Trust, not certainty, guided Father Sandquist’s discernment

| May 30, 2017 | 1 Comment

Father Timothy Sandquist poses for a photo at the Cathedral of St. Paul in St. Paul May 27 with Father Joseph-Quoc Vuong, pastor of St. Boniface in St. Bonifacius, Father Sandqvist’s home parish. Dave Hrbacek/The Catholic Spirit

Father Timothy Sandquist enrolled as a freshman at South Dakota State University in 2008 expecting to graduate a mechanical engineer and eventually get married.

A year later, he left to join the seminary.

Father Sandquist didn’t give priesthood serious thought while growing up in Minnetrista. The second of Dave and Mary Sandquist’s three children, he wasn’t particularly involved at his parish, St. Boniface in St. Bonifacius. So, he was caught off-guard when the possibility of priesthood entered his mind just a month into his classes at SDSU in Brookings, South Dakota.

He was attending an engineering job fair when he started to feel “not quite at peace about my future,” he said. He went back to his dorm room to reflect, and priesthood popped into his mind, filling him with “excitement and joy.”

“It was a pretty big surprise,” said Father Sandquist, 27. “I was practicing my faith, however, I didn’t know a whole lot about the faith. I just had the basic knowledge from my CCD classes.”

As he reflected on the idea, the more it seemed to be a path to a rich and full life and an opportunity to be “with people at the most important moments of their life, whether good or bad,” he said.

Father Sandquist talked to a priest at the campus’ Newman Center and soon visited St. John Vianney College Seminary at the University of St. Thomas in St. Paul with a group of men. He then connected with the Archdiocese of St. Paul and Minneapolis’ vocations director, then Father Peter Williams, and made a second visit later that winter. He decided to apply, not because he was certain he should become a priest, but because he wanted to find out if that was his call.

Seminary was a “huge period of growth in faith and as a human being,” he said. After graduating in 2012, he still felt a desire for the priesthood, but took a break from seminary formation to serve with West St. Paul-based NET Ministries.

For a year, he traveled by van across the United States with other “Netters” to lead youth retreats. A quiet introvert, Father Sandquist seized the opportunity to overcome public speaking anxiety and embrace the ministry’s outgoing evangelization and relationship-building methods. He regularly gave the “send off” presentation, advising teenagers to pray, find Catholic fellowship, serve others and regularly receive the sacraments.

When he entered St. Paul Seminary in 2013, he wasn’t certain that he was called to priesthood, but he had confidence that he was on the right road, he said. He noted his “steady desire of the heart for priesthood” and relied on the guidance of his formators and spiritual directors.

“I’ve never had that certainty, and I’m OK with that, I have peace with that,” he said.

Shortly before his diaconate ordination, he was struck by words written by a priest who knew St. Teresa of Kolkata, aka Mother Teresa, and had asked her to pray for his clarity in his vocation. She told him no. The priest asked her why, since she seemed to have clarity about her own work. She said, “I’ve never had clarity, only trust.”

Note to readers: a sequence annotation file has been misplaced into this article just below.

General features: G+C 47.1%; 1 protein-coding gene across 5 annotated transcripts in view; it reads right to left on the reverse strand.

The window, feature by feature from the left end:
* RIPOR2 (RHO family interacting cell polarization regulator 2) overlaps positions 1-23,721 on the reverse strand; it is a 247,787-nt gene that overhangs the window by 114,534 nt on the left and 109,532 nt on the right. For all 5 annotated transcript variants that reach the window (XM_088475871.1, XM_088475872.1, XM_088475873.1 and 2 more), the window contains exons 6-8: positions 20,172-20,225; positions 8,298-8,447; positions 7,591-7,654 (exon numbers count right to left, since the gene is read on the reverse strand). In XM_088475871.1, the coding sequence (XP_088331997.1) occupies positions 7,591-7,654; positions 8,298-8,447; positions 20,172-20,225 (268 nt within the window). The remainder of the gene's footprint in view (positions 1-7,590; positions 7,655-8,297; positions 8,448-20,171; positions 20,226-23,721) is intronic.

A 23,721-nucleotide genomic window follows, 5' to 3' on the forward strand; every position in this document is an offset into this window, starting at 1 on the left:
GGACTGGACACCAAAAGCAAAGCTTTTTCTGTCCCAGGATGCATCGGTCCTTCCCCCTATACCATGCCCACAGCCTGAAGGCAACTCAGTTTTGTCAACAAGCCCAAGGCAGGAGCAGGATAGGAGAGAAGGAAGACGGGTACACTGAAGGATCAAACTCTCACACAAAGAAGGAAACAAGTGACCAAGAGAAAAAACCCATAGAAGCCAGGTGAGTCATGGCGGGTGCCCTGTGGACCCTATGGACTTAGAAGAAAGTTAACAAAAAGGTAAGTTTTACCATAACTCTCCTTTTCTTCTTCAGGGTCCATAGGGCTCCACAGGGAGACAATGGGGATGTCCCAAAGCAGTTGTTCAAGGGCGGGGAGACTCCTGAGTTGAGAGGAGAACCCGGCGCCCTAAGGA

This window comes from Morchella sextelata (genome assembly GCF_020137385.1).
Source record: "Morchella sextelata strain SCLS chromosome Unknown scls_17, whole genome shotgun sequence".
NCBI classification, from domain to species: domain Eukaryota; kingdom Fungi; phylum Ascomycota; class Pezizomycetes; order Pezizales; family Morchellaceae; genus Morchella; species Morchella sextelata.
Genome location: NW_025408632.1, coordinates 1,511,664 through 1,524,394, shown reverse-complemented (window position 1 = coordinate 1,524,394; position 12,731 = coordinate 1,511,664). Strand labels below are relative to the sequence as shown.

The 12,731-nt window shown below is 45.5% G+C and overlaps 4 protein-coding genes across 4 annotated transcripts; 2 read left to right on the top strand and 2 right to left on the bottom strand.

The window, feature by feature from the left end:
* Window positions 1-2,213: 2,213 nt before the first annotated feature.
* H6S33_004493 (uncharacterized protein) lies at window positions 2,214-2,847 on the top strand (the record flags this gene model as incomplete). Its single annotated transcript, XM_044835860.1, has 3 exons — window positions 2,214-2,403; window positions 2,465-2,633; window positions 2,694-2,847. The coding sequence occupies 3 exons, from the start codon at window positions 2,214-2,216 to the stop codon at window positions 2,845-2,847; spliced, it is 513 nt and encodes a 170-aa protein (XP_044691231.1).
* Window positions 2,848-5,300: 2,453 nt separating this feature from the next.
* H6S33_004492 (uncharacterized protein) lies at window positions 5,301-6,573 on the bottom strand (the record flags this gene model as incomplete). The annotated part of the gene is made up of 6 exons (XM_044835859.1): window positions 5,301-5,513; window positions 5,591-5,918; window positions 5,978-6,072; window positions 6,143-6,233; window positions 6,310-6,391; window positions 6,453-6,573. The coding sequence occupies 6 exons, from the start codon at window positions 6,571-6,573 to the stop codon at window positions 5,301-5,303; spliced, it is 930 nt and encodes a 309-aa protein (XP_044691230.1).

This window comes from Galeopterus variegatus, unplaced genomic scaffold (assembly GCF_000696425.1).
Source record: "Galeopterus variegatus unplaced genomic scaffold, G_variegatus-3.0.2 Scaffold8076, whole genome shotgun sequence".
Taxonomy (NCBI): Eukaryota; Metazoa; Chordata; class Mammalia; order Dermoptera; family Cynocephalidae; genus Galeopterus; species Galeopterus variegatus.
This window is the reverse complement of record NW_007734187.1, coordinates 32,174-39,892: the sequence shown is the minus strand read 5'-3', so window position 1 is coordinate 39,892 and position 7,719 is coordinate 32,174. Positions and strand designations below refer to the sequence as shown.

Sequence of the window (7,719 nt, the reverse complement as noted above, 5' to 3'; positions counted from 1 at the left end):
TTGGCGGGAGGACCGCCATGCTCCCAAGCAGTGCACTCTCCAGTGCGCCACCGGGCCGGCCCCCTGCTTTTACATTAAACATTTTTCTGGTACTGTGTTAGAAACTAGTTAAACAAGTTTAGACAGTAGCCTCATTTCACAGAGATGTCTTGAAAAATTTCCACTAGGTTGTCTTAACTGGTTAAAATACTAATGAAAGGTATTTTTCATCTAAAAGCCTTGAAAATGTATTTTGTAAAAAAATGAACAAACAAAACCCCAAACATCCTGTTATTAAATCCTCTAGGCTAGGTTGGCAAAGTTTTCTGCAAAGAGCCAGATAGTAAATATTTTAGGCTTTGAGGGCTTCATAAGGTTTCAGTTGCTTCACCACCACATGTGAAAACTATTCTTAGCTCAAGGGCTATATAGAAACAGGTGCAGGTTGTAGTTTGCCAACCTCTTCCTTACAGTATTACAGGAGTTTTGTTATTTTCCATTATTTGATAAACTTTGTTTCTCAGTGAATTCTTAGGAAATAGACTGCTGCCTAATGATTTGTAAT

“That’s the way I see my vocation,” Father Sandquist said.

Father Sandquist said his experiences in his teaching parish, St. Jude of the Lake in Mahtomedi, and deacon assignment, St. John the Baptist in New Brighton, also affirmed his direction. He especially enjoyed visiting parishioners’ homes for dinner.

“There’s a lot of joy,” he said. “People usually tend to open up in those circumstances. They kind of let you into their lives, which is really cool.”

As a priest, he is most looking forward to administering the sacrament of reconciliation. He also likes youth ministry and teaching, which he attributes, in part, to his time with NET.

A musician who plays bass and acoustic guitar, Father Sandquist was involved in three of the seminary’s recent theater productions, first as a stagehand, then an actor. He also likes to rock climb — when he has the chance — and read theology. His favorite authors are Pope Emeritus Benedict XVI and G.K. Chesterton. The best way he prays, he said, is through lectio divina, or contemplation of Scripture.

“I still do not consider myself good at it,” he said of lectio divina. “It takes a lot of practice, I think. Sometimes things will speak to me and stick out to me, and other times, nothing.”

That perseverance ties in with the best advice he’s received for priesthood: Never stop praying.

Father Sandquist will be ministering as parochial vicar of St. John the Baptist in Savage.

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  • Dominic Deus

    Dominic Deus here.

    As I have remarked before, I have absolutely no idea how the call happens. I would have bet a dollar to a donut on Tim Sandquist doing exactly what he planned on doing in his first year a SDSU. Now he’s priest. How did that happen?

    I salute his wisdom, which seems to me well beyond his years, in knowing that certainty is not a commodity worth pursuing but trust (I prefer faith) leads to belief and that, in turn, leads to love. One piece of advice Fr. Tim: We can never know absolute truth. Don’t pursue it. Those who claim to have found it have lost a precious part of their humanity. I leave it to you to discern why. 🙂

    “Don’t believe anything I say just because it’s me saying it. Test it in the Fire of Life.”
    –Gautma Buddha

    I say that too sometimes.

    –Dominic